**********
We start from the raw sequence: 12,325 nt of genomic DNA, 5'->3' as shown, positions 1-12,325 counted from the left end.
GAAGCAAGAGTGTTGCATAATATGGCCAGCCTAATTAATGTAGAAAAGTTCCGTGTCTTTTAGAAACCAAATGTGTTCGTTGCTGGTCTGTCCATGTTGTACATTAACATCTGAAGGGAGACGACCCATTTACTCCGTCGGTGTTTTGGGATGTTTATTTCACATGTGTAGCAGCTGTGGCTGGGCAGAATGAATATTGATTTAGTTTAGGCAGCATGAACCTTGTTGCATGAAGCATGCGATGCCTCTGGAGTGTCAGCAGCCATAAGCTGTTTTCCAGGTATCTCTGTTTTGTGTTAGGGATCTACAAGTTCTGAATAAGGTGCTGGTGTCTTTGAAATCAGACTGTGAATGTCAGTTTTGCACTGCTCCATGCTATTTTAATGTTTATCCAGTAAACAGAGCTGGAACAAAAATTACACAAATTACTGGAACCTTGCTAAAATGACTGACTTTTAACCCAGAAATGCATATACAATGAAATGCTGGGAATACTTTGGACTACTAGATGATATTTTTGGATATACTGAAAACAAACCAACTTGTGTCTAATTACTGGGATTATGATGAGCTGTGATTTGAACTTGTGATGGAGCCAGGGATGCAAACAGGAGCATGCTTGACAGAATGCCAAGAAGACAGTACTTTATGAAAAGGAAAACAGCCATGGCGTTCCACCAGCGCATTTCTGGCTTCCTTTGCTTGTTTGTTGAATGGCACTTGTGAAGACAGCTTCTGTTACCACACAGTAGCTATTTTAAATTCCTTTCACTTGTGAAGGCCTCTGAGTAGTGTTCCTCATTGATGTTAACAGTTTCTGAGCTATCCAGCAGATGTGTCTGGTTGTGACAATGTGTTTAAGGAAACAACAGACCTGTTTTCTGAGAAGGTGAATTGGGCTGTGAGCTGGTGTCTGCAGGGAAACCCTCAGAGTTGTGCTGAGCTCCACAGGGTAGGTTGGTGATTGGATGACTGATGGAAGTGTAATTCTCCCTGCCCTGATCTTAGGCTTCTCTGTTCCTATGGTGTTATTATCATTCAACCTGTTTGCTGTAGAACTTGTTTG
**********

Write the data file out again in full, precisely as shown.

We start from the raw sequence: 12,325 nt of genomic DNA, 5'->3' as shown, positions 1-12,325 counted from the left end.
GAAGCAAGAGTGTTGCATAATATGGCCAGCCTAATTAATGTAGAAAAGTTCCGTGTCTTTTAGAAACCAAATGTGTTCGTTGCTGGTCTGTCCATGTTGTACATTAACATCTGAAGGGAGACGACCCATTTACTCCGTCGGTGTTTTGGGATGTTTATTTCACATGTGTAGCAGCTGTGGCTGGGCAGAATGAATATTGATTTAGTTTAGGCAGCATGAACCTTGTTGCATGAAGCATGCGATGCCTCTGGAGTGTCAGCAGCCATAAGCTGTTTTCCAGGTATCTCTGTTTTGTGTTAGGGATCTACAAGTTCTGAATAAGGTGCTGGTGTCTTTGAAATCAGACTGTGAATGTCAGTTTTGCACTGCTCCATGCTATTTTAATGTTTATCCAGTAAACAGAGCTGGAACAAAAATTACACAAATTACTGGAACCTTGCTAAAATGACTGACTTTTAACCCAGAAATGCATATACAATGAAATGCTGGGAATACTTTGGACTACTAGATGATATTTTTGGATATACTGAAAACAAACCAACTTGTGTCTAATTACTGGGATTATGATGAGCTGTGATTTGAACTTGTGATGGAGCCAGGGATGCAAACAGGAGCATGCTTGACAGAATGCCAAGAAGACAGTACTTTATGAAAAGGAAAACAGCCATGGCGTTCCACCAGCGCATTTCTGGCTTCCTTTGCTTGTTTGTTGAATGGCACTTGTGAAGACAGCTTCTGTTACCACACAGTAGCTATTTTAAATTCCTTTCACTTGTGAAGGCCTCTGAGTAGTGTTCCTCATTGATGTTAACAGTTTCTGAGCTATCCAGCAGATGTGTCTGGTTGTGACAATGTGTTTAAGGAAACAACAGACCTGTTTTCTGAGAAGGTGAATTGGGCTGTGAGCTGGTGTCTGCAGGGAAACCCTCAGAGTTGTGCTGAGCTCCACAGGGTAGGTTGGTGATTGGATGACTGATGGAAGTGTAATTCTCCCTGCCCTGATCTTAGGCTTCTCTGTTCCTATGGTGTTATTATCATTCAACCTGTTTGCTGTAGAACTTGTTTG